Besides even Bush finally admitted Abu Ghraib was the biggest mistake of the war so far... So what did all that torture accomplish? To destroy the reputation of the US and to help recruit home grown terrorists even in supposely peace loving and neutral - as far as Iraq goes - place like Canada?

Posted by: M | June 5, 2006 06:45 PM

take a few obviously corrupt congress people and make an example of them,


say, "this could happen to you,"


destruction so deep they can't recover from it.....no nest eggs, no properties exempt, seize and destroy....


reduce them to the plight of the common man....


let them go to emergency rooms for healthcare, if they can find a way to get their after thier cars have been taken and their medical abilities reduced by $30 a month when they only bring in a thousand to live on through SSI


let _them_ find out what it's like to go to a homeless shelter because their friggin jobs got outsourced, and they lost their home, their marriage and one of the kids killed themselves because they got caught up in the emotional firestorm of two parents in meltdown...


let them taste hell.

Posted by: let them taste hell. | June 5, 2006 07:06 PM

you want to argue points or actually have effect?

I suggest you focus on the demagogurey involved in reissuing


homophobia as something that the common man needs to support....

this from a guy that appears in a movie holding the hands of Arab princes...as he beams at the camera...

he's not homophobic,

he just likes to use it...

do the world some good and take the trash out...

address that.

.punks.

.

Posted by: whatever... | June 5, 2006 07:12 PM

Chris:

The point:

It's not the individual Marines that apparently did the killing in Haditha who are guilty of the crimes. At this point, I assume a horrendous crime has been committed - I'd be fooling myself to think otherwise.

It's not the our military, in toto, that is guilty. Although being less than straight-up about events does imply a cover-up, and that is somewhat damning for those involved, what with honour and all being what it is. (You can bet the Iraqi's in the neighborhood in Haditha know exactly what happened.)

The guilt for these murders lies squarely on the shoulders of the American people. You and me, via our representative government. The one we elected. Twice. They might be criminals, they might be bufoons, they might be both. But we elected them. Twice. This war is a war of choice. we chose to start it, and we chose and continue to choose to continue it. This war is a disgrace because it can be nothing more and nothing less. This war is bad and it will only get worse as we continue. That is the truth of the matter, because that is all it can be.This war is a national dishonor.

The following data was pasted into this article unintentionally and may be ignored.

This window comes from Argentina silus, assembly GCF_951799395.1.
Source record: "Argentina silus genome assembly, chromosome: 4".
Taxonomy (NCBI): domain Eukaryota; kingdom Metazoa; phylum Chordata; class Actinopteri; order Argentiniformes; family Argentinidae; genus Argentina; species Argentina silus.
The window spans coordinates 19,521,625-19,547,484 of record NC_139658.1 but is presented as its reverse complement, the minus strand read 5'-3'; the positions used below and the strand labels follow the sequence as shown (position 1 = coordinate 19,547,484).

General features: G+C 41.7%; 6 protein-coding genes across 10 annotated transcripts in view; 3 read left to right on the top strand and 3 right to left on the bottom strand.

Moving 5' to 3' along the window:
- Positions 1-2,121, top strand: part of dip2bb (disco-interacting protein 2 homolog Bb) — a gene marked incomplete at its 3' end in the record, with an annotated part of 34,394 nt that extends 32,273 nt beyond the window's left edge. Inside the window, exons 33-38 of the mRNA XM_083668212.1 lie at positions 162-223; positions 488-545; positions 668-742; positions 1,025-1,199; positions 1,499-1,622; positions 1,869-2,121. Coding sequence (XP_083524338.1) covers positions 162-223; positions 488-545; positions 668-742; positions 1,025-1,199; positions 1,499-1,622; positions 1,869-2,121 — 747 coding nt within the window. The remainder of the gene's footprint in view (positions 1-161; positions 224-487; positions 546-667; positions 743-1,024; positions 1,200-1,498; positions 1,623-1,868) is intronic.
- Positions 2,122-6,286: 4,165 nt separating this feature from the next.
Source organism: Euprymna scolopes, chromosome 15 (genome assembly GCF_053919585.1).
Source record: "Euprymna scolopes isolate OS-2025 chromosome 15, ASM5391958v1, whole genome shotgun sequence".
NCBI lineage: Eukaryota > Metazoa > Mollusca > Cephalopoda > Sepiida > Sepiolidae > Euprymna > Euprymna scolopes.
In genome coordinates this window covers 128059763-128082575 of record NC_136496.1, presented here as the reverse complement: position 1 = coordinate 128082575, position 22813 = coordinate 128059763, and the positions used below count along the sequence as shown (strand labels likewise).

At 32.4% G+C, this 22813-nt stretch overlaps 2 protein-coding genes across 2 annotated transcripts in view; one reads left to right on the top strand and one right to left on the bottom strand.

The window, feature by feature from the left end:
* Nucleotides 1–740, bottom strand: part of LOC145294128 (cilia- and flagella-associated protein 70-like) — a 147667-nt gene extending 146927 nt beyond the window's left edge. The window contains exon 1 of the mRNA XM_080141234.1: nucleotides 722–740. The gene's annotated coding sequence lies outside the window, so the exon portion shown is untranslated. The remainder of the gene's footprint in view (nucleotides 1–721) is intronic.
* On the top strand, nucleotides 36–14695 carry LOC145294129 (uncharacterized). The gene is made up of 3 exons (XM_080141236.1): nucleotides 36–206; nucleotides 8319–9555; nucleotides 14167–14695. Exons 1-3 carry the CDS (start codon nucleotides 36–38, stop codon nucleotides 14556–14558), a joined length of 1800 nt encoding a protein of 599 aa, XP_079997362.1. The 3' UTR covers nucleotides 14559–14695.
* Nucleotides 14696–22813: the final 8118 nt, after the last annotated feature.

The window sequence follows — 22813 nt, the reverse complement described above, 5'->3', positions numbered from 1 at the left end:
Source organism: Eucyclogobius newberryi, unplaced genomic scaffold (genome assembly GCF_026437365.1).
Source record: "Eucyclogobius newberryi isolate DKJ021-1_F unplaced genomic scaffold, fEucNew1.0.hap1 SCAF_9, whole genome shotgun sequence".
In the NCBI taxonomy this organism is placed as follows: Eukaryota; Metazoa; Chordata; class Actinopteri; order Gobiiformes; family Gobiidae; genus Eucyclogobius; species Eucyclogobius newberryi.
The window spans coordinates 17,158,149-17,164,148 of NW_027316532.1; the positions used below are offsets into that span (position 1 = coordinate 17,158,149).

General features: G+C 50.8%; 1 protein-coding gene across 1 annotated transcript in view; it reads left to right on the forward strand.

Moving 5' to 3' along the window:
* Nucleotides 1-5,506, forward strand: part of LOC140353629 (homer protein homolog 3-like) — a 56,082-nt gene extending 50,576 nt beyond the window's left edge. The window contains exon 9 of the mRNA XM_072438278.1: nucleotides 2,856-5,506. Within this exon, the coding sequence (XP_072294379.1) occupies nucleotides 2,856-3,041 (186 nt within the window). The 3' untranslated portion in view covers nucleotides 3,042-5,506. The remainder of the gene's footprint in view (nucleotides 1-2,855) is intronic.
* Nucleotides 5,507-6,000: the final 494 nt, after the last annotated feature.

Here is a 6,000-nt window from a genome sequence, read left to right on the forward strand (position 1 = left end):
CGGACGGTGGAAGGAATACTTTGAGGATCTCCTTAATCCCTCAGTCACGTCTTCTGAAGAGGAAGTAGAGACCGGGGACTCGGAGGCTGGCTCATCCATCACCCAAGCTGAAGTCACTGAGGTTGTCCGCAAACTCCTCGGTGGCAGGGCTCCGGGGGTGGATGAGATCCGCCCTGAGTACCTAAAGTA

Some people ate the lie (they knew it was a lie, but they ate it anyway - after all, what's the worse that could happen?), and supported, and still support this war (it truly is a fiasco).

Some people refused to bite, and are still urging their fellow citizens wolfing this crap down to stop and think about what they're eating.

What bugs me, is that I'm the second kind of person, but I'm guilty by association.

Again - you had to know what would happen when we started a war. Now, we're all reponsible.

Posted by: smafdy | June 5, 2006 07:13 PM

On the plantation,

Ask yourself this question: would you like some K-9 troops to barge into your home at 2am in the morning, then declare you have zero rights? Then they sic their German Shepard on you just to see you pee down your leg (that's after they force you to strip, masturbate and wear your underwear over your head)?

What these troops are doing over in Iraq is what will be returning to the States. The same mindset, the same "gotcha clauses" and the same non-accountability. Think some sh*ts and grins 3hr session is going to undo 4+ years of hardcore training? Think these troops can just turn what they learned off like a switch?

Hardly.

I don't want any of those troops on our soil until they've been deprogrammed. Washed, pressed, deprogrammed and check by psychiatrists. Because if ***1*** US citizen is maimed or killed by some young stupid punks, you can bet Ted Kennedy and crew will mothball all the services. If you warhawks don't consider anything else (you know morals/ethics?) consider Kennedy's claws on the military budget.